Friday, July 20, 2007

If Everybody’s Kinky . . . Nobody’s Kinky

(Leather Life column published in Lavender Magazine, Issue #317, July 20, 2007)

“Your Kink Is OK/My Kink Is OK” is nothing less than the beginning of world peace.

Someone, somewhere thinks you’re kinky. And they think you’re evil because of it.

They think Your Kink Is Not OK. They even have an acronym for it: YKINOK.

They may be a right-wing conservative extremist. They may be a “vanilla” member of the GLBT community. They even may be a member of the leather/BDSM/fetish community playing the MKIOK/YKINOK game (“My Kink Is OK/Your Kink Is Not OK”).

You may think their judgment of you is not fair, and you’d be right. But are you doing the same thing?

What exactly does “kinky” mean, anyway? Who gets to define what’s kinky and what’s not?

Everybody does. That’s the problem.

“Kinky” is a relative term. Many people define as “kinky” what they don’t like, don’t identify with, don’t feel comfortable with, or don’t understand. Kinky is the opposite of “normal,” whatever that is.

Many members of the leather/BDSM/fetish community self-identify as kinky individuals. They are the opposite of what they call “vanilla,” which to them means conventional, “usual” sex—not that there’s necessarily anything wrong with that. Sometimes even self-proclaimed kinky people are in the mood for vanilla sex.

At its most extreme, though, “vanilla” is fundamentalist: one man, one woman, missionary position, for the purpose of procreation. Anything outside that small, supposedly moral, scope is fair game for the disapproving “kinky” designation. (Of course, some of the fundamentalist types who berate these “unnatural” sexualities are speaking most loudly to themselves, trying first and foremost to convince themselves of the evil nature of these practices.)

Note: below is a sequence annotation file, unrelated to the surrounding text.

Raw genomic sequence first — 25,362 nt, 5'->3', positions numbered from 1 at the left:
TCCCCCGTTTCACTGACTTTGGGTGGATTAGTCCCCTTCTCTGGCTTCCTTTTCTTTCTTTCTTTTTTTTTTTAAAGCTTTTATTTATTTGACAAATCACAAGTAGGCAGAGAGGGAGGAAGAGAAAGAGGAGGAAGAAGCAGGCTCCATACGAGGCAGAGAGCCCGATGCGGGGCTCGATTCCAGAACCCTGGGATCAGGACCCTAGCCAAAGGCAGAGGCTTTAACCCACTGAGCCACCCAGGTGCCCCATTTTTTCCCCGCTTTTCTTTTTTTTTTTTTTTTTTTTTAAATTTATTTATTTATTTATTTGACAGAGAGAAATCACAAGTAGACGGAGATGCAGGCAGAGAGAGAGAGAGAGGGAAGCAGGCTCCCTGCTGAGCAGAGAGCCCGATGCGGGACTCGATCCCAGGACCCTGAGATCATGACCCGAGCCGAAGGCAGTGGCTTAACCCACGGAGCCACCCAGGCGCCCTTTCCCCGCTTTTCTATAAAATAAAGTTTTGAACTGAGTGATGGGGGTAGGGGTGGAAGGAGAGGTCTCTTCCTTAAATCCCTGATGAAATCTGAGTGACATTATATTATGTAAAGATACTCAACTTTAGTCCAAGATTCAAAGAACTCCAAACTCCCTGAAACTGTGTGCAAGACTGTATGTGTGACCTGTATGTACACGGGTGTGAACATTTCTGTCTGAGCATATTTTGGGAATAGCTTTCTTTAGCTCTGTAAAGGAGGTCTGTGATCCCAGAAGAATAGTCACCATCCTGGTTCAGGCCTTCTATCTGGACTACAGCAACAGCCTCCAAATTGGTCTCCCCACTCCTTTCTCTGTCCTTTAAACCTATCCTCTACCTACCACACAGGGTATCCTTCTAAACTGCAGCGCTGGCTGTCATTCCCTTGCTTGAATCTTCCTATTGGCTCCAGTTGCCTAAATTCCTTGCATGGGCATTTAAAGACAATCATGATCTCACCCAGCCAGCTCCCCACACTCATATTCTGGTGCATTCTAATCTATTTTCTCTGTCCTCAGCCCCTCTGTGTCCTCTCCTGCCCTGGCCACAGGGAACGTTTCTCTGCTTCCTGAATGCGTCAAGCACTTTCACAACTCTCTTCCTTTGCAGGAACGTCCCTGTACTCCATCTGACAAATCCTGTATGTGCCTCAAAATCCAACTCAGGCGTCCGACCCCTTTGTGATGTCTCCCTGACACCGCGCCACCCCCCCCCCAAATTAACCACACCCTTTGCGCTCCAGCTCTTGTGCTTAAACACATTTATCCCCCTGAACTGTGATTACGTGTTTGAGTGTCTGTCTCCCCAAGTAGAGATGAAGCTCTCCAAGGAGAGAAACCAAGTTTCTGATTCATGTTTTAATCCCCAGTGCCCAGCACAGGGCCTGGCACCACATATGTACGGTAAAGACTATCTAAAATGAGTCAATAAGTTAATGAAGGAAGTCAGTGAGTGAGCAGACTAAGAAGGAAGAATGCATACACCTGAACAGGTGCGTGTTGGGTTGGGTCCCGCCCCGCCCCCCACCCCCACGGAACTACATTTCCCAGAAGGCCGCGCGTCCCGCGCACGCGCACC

In this context, there are people who classify all kinds of things as kinky: gay or lesbian sex, bisexuality, anything connected with transgender issues, polyamory, swinging, vibrators and other sex toys, and even sexually suggestive clothing. So if you’ve ever been associated with anything of these, someone thinks you’re kinky.

But there’s good, clean, morally approved “vanilla,” and then there’s reality. And the reality tent is a lot bigger than the fundamentalists like to admit.

When I am introduced to people as a leather columnist, I often wind up finding out a lot about them. Often they tell me, “Well, I’m not kinky, but . . .” and then they name their predilection: “I like to be spanked.” “I like to get tied up sometimes.” “I like to have my nipples played with.”

Who’s kinky? Almost everybody, in some way or other. But if everybody’s kinky, nobody’s kinky. The concept of “kink” loses its meaning when the normality of many and varied forms of human sexual expression is recognized and even celebrated.

One man, one woman and the missionary position is not the one true way. Other societies have organized things differently: ancient matriarchies; multiple wives (in the Bible throughout the Old Testament, in many Middle-Eastern societies today and historically among otherwise-conservative Mormons); the “walking marriages” of the Mosuo people in central China, a matrilineal society in which families of biological brothers and sisters raise the sisters’ children, often without knowing or caring who their father was.

So could we all just lighten up a bit? Could we cut each other some slack? If I don’t get off on something but you do, why should I deny you your right to the pursuit of happiness? Wouldn’t it be better if I respected your rights and preferences, and in return you respected mine? There’s an acronym for that, too: YKIOK/MKIOK (“Your Kink Is OK/My Kink Is OK”).